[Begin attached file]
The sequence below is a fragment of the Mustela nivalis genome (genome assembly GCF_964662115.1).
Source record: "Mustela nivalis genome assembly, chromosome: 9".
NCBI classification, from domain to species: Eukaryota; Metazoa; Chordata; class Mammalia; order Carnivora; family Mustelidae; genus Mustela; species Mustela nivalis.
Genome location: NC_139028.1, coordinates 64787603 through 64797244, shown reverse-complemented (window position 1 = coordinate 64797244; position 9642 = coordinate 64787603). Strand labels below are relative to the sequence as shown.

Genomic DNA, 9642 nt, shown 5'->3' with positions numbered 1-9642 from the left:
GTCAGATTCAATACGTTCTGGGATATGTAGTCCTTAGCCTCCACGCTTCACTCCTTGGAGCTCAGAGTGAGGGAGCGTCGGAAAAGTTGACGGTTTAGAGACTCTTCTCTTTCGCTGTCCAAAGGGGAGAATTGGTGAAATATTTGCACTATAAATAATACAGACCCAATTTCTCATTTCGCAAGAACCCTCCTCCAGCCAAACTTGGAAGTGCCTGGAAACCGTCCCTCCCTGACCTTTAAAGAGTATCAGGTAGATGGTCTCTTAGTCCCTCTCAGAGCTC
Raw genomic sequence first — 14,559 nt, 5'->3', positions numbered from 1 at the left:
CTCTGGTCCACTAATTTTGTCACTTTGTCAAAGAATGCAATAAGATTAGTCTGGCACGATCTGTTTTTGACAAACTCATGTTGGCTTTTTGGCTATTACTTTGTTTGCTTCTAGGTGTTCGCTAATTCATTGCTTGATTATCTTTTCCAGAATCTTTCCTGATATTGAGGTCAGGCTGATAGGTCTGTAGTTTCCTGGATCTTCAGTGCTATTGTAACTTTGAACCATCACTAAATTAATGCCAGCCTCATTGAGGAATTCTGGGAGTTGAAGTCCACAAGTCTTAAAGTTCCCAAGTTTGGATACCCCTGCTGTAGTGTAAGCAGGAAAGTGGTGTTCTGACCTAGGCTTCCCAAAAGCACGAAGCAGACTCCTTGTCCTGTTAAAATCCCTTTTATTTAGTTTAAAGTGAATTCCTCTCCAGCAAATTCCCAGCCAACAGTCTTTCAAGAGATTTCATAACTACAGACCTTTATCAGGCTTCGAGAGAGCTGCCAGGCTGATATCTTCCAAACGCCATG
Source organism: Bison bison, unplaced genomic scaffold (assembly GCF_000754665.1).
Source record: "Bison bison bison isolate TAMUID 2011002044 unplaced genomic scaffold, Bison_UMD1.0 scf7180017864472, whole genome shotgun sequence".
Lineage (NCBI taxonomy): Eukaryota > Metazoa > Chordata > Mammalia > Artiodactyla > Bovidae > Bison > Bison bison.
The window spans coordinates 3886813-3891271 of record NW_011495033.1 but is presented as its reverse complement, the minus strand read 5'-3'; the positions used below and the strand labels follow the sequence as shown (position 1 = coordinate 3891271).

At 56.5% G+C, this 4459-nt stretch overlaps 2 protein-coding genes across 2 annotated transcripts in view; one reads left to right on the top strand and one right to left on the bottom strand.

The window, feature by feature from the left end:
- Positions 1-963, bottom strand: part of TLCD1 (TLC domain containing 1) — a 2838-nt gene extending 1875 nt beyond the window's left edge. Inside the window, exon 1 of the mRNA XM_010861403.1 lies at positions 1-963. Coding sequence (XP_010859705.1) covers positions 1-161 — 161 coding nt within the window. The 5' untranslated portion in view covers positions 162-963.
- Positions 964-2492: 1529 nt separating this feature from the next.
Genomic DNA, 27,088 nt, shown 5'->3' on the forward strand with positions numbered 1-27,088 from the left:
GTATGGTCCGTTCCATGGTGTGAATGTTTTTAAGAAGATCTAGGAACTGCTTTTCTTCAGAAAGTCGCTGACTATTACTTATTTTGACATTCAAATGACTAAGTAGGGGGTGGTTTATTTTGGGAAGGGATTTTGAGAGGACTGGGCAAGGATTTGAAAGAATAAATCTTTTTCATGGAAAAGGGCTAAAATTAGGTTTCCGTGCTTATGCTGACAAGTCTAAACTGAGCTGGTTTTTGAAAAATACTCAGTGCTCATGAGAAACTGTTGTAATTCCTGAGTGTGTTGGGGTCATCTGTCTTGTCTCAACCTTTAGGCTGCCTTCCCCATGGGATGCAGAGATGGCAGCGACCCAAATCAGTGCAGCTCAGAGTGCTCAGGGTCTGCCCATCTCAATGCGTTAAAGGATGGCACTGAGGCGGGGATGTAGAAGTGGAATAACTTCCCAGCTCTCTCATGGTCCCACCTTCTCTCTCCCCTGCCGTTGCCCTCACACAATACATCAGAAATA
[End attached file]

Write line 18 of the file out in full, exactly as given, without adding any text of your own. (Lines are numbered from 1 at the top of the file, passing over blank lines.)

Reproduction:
GTATGGTCCGTTCCATGGTGTGAATGTTTTTAAGAAGATCTAGGAACTGCTTTTCTTCAGAAAGTCGCTGACTATTACTTATTTTGACATTCAAATGACTAAGTAGGGGGTGGTTTATTTTGGGAAGGGATTTTGAGAGGACTGGGCAAGGATTTGAAAGAATAAATCTTTTTCATGGAAAAGGGCTAAAATTAGGTTTCCGTGCTTATGCTGACAAGTCTAAACTGAGCTGGTTTTTGAAAAATACTCAGTGCTCATGAGAAACTGTTGTAATTCCTGAGTGTGTTGGGGTCATCTGTCTTGTCTCAACCTTTAGGCTGCCTTCCCCATGGGATGCAGAGATGGCAGCGACCCAAATCAGTGCAGCTCAGAGTGCTCAGGGTCTGCCCATCTCAATGCGTTAAAGGATGGCACTGAGGCGGGGATGTAGAAGTGGAATAACTTCCCAGCTCTCTCATGGTCCCACCTTCTCTCTCCCCTGCCGTTGCCCTCACACAATACATCAGAAATA